The lessons of Black History which is all of our history teaches us New Mexico was not free of the scourge that King lived and died resisting — prejudice directed specifically against a racial minority. The book African American History in New Mexico (University of New Mexico Press) is a good source of personal accounts of the irony that parts of New Mexico, including Alamogordo, Clovis and Roswell, despite having very small black populations, still enforced de jure segregation practices, such as segregated black facilities and schools. A resident of Tucumcari in the 1950s recalls that blacks were buried in a special section of the local cemetery.

Alamogordo was founded as a segregated city and sports and the military forced early integration which became a model for integration throughout the south. There was a time when Black and Hispanic people were not allowed to cross 10th Street. The only banking allowed to them was the First National Bank of Alamogordo which did banking for all at 928 New York Avenue but those individuals could not legally cross the street from the bank across 10th Street. Thankfully that changed.

The African American School of the early 1900s was called the Delaware School or Corinth and the school that spoke Spanish only was the Dudley School. Athletes from those schools were segregated from the white schools of the time. Hispanics were integrated into Alamogordo High in 1946 and Black children in 1950.

According to an article of the 1950’s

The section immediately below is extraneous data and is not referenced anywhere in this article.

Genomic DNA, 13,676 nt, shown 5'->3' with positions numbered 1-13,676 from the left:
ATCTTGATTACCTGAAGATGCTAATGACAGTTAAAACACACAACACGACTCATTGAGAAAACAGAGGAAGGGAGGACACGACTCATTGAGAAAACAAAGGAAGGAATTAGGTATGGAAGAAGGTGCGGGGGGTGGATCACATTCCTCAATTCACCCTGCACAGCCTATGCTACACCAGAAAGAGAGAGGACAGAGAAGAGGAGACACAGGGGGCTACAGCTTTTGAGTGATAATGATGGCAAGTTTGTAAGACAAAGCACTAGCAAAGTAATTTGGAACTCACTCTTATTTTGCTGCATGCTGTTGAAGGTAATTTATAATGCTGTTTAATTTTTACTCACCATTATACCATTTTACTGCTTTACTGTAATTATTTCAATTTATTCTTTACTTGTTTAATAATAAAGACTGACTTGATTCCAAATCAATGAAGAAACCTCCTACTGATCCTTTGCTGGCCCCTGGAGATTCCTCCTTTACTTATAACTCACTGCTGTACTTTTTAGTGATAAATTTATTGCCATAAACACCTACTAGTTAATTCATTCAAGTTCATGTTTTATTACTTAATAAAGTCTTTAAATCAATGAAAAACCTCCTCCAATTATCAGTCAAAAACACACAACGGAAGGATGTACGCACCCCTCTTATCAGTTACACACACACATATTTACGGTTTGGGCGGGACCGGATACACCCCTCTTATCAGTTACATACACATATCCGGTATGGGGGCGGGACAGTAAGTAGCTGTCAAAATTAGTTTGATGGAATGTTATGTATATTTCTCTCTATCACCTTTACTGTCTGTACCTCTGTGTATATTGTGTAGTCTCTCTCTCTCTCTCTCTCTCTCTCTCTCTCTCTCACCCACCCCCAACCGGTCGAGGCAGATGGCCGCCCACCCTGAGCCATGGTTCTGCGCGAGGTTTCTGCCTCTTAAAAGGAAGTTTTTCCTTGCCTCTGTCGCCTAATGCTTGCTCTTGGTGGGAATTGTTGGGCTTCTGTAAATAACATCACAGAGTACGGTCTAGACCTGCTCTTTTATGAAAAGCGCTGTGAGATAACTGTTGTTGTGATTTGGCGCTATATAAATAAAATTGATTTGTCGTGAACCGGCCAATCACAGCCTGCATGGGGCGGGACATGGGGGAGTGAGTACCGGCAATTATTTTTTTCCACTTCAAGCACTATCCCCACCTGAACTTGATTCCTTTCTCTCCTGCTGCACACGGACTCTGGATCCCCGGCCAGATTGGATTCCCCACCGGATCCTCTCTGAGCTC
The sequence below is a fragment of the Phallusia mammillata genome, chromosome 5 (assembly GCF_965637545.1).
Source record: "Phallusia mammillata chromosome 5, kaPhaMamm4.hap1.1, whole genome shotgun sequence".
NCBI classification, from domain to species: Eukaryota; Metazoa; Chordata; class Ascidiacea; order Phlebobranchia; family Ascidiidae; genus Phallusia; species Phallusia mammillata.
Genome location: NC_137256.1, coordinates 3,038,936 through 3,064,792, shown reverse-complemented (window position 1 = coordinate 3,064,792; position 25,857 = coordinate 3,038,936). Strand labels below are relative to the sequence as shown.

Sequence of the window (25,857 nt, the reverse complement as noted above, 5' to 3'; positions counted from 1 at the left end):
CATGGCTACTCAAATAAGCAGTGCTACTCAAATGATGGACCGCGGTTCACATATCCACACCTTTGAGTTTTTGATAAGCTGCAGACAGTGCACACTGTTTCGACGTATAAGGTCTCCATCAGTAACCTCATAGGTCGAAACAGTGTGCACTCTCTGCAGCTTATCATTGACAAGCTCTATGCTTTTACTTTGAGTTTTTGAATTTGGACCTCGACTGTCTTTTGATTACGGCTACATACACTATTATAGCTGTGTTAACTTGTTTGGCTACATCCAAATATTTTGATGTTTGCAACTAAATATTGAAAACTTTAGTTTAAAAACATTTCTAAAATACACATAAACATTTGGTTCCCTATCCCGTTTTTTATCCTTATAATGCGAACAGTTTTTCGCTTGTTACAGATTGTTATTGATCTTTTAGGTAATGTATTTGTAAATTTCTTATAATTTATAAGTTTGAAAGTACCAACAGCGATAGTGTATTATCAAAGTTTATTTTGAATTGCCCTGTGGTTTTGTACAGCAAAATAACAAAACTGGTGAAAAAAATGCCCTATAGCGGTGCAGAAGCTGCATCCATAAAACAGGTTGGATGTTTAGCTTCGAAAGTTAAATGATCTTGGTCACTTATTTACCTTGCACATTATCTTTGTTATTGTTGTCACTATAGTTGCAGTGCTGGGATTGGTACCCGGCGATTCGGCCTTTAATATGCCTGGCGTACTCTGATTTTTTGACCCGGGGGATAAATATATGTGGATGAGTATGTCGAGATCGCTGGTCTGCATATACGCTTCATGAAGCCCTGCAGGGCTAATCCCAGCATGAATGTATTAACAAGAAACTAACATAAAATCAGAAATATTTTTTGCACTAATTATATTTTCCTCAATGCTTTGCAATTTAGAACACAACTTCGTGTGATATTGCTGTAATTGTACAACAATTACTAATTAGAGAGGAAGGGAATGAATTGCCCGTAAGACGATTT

According to The Southern School News, Oct 1,1954

“Integration of Negro students into previously all-white schools had been a continuing process in New Mexico from 1948 to the mid-1950s. Problems were not too great; the state's Negro population, about 9,000 amounts to only 1.2 per cent of the entire state population. The communities requiring segregation all are located on New Mexico's East Side, the so-called little Texas, where population centers’ have sprung up from New Mexico's booming oil and livestock industries.”

The article continued, “Alamogordo, a southern New Mexico community of some 8,500 persons, abolished segregation several years ago for the twin reasons of sociological advancement and economic necessity. Supt. Barney Caton expressed his opposition to the principal of segregation, and school board members also agreed that the African American population was not sufficient to warrant maintenance of separate facilities. The transfer was made without incident of closing the Delaware School for Negros and integrating those students in Alamogordo High School and other related schools.”

A look back at the history of Alamogordo and Southern New Mexico though uncomfortable at time is a reflection of the advances of civilized society and reflection is important to see how far we have come and to keep perspective of how much further we can go to create a colorblind society that accepts all people and allows equal opportunities for all.

Alamogordo and New Mexico is rich in history and tales of the past and has a vision of prosperity for all looking forward. Only through the study of our past do we truly understand a path to the future.

Join the Black History Tour this Saturday February 26th at 11 am at Roadrunner Emporium, 928 New York Avenue to reflect and to be inspired.